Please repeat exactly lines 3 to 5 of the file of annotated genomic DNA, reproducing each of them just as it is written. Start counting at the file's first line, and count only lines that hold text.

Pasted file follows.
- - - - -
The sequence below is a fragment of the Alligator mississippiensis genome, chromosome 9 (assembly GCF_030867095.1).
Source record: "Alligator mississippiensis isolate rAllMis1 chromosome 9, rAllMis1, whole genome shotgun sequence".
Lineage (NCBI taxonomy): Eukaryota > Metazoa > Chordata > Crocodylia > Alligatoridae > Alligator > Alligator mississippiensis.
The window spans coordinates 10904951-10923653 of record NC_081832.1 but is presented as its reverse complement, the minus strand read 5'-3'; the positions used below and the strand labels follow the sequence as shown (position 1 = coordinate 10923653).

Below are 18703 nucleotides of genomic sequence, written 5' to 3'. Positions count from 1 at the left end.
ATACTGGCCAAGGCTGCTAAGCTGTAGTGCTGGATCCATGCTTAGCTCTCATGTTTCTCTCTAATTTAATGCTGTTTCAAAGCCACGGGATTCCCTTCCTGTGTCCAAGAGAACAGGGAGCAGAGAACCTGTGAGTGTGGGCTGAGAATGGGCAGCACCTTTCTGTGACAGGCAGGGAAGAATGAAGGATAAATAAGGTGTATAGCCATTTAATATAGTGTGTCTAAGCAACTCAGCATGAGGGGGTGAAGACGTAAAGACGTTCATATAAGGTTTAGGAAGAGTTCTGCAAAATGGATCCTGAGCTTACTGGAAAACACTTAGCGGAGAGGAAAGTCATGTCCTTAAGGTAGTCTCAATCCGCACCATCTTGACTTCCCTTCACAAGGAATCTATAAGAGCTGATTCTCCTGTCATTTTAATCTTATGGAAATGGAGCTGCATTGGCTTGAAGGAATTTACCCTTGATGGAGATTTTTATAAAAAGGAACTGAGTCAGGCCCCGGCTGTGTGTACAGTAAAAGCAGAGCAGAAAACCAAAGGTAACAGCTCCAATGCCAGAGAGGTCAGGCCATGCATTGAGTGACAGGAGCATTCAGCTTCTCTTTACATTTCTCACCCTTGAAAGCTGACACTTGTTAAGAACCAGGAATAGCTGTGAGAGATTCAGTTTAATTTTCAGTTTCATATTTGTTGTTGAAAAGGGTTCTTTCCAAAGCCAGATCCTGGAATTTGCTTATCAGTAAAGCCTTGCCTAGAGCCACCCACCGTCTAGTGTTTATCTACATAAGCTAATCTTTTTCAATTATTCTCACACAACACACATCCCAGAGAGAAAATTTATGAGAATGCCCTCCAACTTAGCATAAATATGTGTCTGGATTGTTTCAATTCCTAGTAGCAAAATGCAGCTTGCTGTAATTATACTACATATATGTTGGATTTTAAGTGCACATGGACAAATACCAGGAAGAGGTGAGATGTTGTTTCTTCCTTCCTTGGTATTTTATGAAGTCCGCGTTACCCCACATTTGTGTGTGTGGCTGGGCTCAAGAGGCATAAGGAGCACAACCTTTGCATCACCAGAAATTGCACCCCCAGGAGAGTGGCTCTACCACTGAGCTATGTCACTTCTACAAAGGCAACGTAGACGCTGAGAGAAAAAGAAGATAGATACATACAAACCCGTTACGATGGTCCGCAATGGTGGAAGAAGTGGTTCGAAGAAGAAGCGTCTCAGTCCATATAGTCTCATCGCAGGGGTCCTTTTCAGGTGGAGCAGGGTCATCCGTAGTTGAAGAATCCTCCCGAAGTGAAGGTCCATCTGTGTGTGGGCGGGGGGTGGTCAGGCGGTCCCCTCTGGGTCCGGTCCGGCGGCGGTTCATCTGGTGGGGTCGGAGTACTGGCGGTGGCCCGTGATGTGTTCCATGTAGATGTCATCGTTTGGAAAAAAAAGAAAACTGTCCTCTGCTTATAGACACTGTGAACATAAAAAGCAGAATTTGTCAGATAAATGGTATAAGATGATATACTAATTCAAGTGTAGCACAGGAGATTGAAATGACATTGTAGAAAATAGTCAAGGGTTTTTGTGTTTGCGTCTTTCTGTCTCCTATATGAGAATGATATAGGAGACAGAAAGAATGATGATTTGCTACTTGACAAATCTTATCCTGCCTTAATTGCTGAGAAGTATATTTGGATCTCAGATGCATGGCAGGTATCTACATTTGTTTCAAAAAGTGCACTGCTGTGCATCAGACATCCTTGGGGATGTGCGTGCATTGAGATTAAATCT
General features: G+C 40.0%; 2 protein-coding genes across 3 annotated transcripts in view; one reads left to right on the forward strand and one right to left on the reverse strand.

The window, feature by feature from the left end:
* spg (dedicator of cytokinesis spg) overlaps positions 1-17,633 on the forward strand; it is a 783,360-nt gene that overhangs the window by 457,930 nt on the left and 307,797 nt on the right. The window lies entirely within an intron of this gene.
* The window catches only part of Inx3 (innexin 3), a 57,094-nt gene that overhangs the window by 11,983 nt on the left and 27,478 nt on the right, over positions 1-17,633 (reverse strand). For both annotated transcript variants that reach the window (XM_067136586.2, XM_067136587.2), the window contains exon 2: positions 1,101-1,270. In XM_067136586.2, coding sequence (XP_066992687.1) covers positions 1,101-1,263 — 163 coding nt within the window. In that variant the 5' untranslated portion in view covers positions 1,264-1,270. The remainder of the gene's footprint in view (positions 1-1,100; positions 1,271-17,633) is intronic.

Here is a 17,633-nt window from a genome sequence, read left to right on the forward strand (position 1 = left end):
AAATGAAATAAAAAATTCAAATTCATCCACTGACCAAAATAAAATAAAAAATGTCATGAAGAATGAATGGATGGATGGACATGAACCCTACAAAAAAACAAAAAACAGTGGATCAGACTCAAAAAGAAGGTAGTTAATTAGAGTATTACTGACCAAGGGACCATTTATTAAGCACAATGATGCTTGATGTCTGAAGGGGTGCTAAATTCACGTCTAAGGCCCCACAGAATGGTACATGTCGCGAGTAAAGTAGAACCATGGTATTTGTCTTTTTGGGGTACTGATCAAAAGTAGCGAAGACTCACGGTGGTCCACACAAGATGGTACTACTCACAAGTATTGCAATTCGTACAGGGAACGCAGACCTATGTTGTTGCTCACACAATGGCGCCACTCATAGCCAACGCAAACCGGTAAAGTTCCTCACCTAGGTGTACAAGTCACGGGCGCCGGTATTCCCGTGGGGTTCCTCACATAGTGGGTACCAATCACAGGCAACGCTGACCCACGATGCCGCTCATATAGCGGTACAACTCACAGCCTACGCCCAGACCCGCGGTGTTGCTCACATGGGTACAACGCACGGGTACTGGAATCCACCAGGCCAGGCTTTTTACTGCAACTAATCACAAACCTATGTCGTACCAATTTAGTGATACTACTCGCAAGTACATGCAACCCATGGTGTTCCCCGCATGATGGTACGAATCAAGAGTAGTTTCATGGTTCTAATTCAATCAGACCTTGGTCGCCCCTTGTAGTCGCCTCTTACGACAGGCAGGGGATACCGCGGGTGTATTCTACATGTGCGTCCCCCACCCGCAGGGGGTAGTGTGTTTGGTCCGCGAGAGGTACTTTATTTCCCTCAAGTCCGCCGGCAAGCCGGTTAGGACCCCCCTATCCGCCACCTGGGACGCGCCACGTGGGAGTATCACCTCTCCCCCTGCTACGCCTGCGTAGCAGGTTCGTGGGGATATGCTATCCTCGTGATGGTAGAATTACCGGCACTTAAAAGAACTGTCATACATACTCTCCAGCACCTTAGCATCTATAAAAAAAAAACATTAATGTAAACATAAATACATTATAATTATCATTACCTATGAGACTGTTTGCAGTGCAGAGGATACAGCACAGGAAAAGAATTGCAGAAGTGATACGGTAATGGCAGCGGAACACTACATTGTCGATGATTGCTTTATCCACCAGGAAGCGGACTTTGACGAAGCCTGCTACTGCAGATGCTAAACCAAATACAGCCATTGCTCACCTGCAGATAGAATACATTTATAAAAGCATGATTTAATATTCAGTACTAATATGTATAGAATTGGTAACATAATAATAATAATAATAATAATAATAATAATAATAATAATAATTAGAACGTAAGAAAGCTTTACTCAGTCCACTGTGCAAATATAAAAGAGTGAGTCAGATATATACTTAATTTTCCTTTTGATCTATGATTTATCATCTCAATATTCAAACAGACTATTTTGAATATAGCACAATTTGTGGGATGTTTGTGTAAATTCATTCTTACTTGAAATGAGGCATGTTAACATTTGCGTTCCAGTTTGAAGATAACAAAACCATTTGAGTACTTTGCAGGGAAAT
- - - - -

Lineage (NCBI taxonomy): Eukaryota > Metazoa > Chordata > Crocodylia > Alligatoridae > Alligator > Alligator mississippiensis.
The window spans coordinates 10904951-10923653 of record NC_081832.1 but is presented as its reverse complement, the minus strand read 5'-3'; the positions used below and the strand labels follow the sequence as shown (position 1 = coordinate 10923653).

Below are 18703 nucleotides of genomic sequence, written 5' to 3'. Positions count from 1 at the left end.